"We kind of started in the Wild West of audio. A lot of people back then were making money selling loudspeakers that weren't that good. Our methods these days are based on pure science; everything has a logical explanation. Number one thing, top of the list for us: we're trying to improve audio performance."
These are some of the first words Dean Hartley (shown above), Monitor Audio's technical director since 1997, said to me when we sat down to chat about the company's fundamental tenets. His comment was not intended to be disparaging, but rather, a matter-of-fact appraisal of the widespread lack of understanding in the 1970s about fundamental loudspeaker design. Dean is a rare breed in the high end. With 20 years of loudspeaker engineering under his proverbial belt, he possesses the deep technical understanding required to make an excellent loudspeaker. Beyond that, however, he exhibits an almost tangible perfectionism. Coupled with a sociable demeanor and a sharp sense of humor, he broaches most any subject with fervor and acuity.
We began with COMSOL Multiphysics software, a powerful platform through which Dean's team does much of its work. A wickedly expensive proposition, COMSOL offers an incredible toolset. "It handles electrical, acoustic, mechanical, and an awful lot more as well," Dean explained. Michael Hedges (shown below), Monitor Audio's acoustic design manager, added, "We're able to better learn how the various forces interact with one another. We might do 100 digital simulations in COMSOL before we make our first physical prototype. These days, the first one is almost always bang on."
"Whereas before, having a good understanding of the tinkering aspect was key, now it's incredibly important to have a solid understanding of the underlying physics and math to fully harness the software," Dean said. Some material parameters cannot always be factored into the software -- the individual glue bonds that hold a driver together, for instance. But on the whole, Dean's team can model not only an actual cone, with its attendant geometry and intrinsic mechanics, but an entire operating driver, in software. "We can get frequency and impedance responses as we might get from a Klippel system," he said. "Sometimes the software models are so accurate that we can draw a Klippel sample and compare it against our COMSOL model and -- while it's not quite right -- all the trends are there. That peak's here, that dip is there, sensitivity, first break-up." Really fascinating stuff, this. While some of the super high-end boutique loudspeaker manufacturers out there have some strong acoustical engineering knowledge behind them, I seriously doubt many at all have this kind of processing power at their disposal.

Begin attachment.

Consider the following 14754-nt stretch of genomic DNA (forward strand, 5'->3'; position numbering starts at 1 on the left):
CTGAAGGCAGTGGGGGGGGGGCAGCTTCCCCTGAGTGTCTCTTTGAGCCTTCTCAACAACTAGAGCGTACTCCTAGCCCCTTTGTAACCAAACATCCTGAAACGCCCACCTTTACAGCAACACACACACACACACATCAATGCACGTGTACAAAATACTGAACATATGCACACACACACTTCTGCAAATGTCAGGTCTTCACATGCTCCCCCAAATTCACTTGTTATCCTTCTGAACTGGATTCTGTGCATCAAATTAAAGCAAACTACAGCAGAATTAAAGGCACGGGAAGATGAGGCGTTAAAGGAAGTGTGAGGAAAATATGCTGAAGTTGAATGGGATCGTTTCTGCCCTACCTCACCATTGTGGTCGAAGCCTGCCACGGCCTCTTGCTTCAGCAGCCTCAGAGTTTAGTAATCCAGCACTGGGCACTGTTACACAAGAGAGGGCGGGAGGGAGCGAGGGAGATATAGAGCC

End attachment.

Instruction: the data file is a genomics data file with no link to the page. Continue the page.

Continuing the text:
The conversation between Dean, Michael, and me covered a lot of ground, such as the company's decision to dive headlong into ribbon tweeters for its flagship Platinum line back in 2005. "There are fundamental issues with a dome getting up to 20kHz because you have a moving mass, voice coil, inductance issues," Dean said. "We wanted flat response out to 40kHz." He had no issue proceeding in a new direction despite the fact that the company's gold-colored dome tweeter was so iconic. We also touched on the Silver line's aluminum tweeter, which they say is the best thing they've ever made, despite the Silver line being quite affordable. "We're always researching the next thing before we finish the first thing, so we’re always learning. We learn, we improve. That's the way things should be," he said. Michael added, "We don't have an off-the-shelf tweeter that we're using in every product. We have a bare bones magnetic system and iteratively improve every time we design a new product."
We ultimately ventured upstairs to the company's in-house anechoic chamber, which can validate the work Dean's team has done in designing a given loudspeaker model, or highlight areas where more work needs to be done. Along the way was a dedicated listening room, where Dean and the aforementioned Alex Brady do extensive listening tests with each and every product that bears the Monitor Audio name in an effort to guarantee a uniform listening experience for consumers.
Start to finish, then, Monitor Audio is able to conceive of a product, imbue it with its most novel acoustical-engineering know-how, digitally model it to an absurd degree in order to verify its efficacy, prototype it, verify its performance in an onsite anechoic chamber, tailor it as needed via a lengthy listening process, and mass produce it in a Chinese factory that the company owns and staffs -- all in an 18- to 24-month product-development cycle. Exceedingly few loudspeaker firms have the resources to operate in this fashion. After being offered a little insight into Monitor's future products, I think it's fair to expect big things from the unassuming company in Southend-on-Sea in the United Kingdom.
Senior Contributor, SoundStage!